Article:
"This is fascinating research," said HRH Crown Prince Haakon on his tour of the Bjerknes Centre for Climate Research March 15th.
There he analysed the snow he sampled himself on his visit to EastGRIP on the Greenland ice last summer.
At EastGRIP an international team of scientists has drilled deeper and deeper into the 2500 meter thick ice. This summer they are expected to hit the bottom. The ice cores brought up are a climate archive of precipitation and air bubbles, as far back in time as 100,000 years.
During the visit at the Bjerknes Centre the Crown Prince met UiB and Bjerknes researchers Kerim Nisancioglu, Hans Christian Steen-Larsen and PhDs Karita Kajanto and Laura Dietrich, all working on different aspects of the Greenland ice sheet.
Royal lab assistant
On his visit to Greenland last summer, he also met Nisancioglu and Steen-Larsen, and contributed to the research project SNOWISO. He made 10 snow samples in the material sent back to the Bjerknes Centre.
In the advanced isotope laboratorium at the Bjerknes Centre, the snow samples were ready to analyse.
"Has the Crown Prince ever used a pippette before?" asked SNOWISO project leader Steen-Larsen.
"I don't think I have!" replied the Crown Prince, before taking on the role as lab assistant.
The samples are used to improve climate models used to reconstruct former climate. PhD Laura Dietrich showed the Crown Prince how research from Greenland already has contributed to existing models, and got several follow-up questions from the climate interested Crown Prince.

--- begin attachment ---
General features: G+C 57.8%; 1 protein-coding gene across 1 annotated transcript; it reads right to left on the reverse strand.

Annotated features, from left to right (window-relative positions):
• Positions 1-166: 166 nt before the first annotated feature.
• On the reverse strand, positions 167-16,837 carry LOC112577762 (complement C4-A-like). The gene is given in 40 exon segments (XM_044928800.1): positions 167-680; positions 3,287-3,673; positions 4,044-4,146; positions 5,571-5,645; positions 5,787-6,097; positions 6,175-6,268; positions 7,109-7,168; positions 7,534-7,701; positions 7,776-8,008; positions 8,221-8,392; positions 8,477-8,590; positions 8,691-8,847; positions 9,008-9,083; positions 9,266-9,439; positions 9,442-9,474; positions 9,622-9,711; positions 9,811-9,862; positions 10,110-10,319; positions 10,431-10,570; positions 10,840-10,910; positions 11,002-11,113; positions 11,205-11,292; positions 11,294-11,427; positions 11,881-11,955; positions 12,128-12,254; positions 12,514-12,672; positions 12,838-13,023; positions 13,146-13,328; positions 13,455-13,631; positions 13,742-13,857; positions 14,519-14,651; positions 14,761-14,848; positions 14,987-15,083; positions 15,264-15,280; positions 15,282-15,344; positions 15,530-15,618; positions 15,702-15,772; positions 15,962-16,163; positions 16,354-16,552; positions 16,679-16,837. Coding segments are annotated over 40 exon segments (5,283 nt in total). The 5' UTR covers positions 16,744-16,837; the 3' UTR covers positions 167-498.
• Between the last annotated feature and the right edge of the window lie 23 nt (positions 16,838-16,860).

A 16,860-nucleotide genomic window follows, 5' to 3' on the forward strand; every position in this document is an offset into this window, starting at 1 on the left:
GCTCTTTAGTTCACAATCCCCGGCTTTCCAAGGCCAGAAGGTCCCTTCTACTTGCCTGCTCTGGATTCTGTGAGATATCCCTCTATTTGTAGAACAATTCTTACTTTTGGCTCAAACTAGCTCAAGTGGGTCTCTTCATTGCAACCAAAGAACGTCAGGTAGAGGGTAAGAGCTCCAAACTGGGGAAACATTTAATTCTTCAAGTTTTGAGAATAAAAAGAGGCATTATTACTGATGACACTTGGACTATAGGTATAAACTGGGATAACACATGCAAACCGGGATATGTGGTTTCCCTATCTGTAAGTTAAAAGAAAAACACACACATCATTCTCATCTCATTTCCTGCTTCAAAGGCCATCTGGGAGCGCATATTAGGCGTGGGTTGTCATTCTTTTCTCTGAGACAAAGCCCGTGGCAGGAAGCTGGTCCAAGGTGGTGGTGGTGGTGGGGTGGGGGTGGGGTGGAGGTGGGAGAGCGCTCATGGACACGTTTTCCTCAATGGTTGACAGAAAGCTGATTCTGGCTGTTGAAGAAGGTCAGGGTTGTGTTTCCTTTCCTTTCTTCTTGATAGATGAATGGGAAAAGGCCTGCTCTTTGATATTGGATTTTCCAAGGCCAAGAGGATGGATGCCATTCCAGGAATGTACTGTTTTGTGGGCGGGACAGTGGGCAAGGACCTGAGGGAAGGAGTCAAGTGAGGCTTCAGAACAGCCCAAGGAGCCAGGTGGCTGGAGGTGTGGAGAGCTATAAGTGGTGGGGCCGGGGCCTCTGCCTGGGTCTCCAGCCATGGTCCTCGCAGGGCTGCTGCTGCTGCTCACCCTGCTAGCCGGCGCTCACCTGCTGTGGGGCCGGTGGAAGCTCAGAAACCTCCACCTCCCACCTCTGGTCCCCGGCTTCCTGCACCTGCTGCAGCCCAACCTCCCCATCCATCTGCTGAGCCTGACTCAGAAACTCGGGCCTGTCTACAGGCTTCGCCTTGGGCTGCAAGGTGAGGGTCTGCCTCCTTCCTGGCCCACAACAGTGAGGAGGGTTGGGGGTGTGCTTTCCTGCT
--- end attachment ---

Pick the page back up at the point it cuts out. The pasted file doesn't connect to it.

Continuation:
PhD Laura Dietrich in conversation with HRH Crown Prince Haakon on her research on variations of water molecules in snow and ice.
Ole M. Kvamme, UiB
"Snow is one of the best sources for reconstructing a precise temperature line going back in time. It's like reading a book," explains Steen-Larsen.
The samples can tell us the temperature on Earth more than a hundred thousand years ago, and can be used to track periods with climate similar to ours to better understand climate changes.
"It has been a pleasure working with the Crown Prince. He is very interested in the research, and we will thank him in our next publication for helping the sampling," says Steen-Larsen.
HRH Crown Prince Haakon and Hans-Christian Steen-Larsen with the samples the Crown Prince collected on Greenland, and will go in to the data set of ERC project SNOWISO.
Ole M. Kvamme, UiB
Bjerknes Centre Director, Kikki Kleiven, says the Crown Prince engagement for climate and climate research is important.
"He has been an eye witness to the climate changes on Greenland, and it is very valuable to us researchers that he is approaching new knowledge in this way. The Crown Prince has a large influence in the Norwegian society, she says.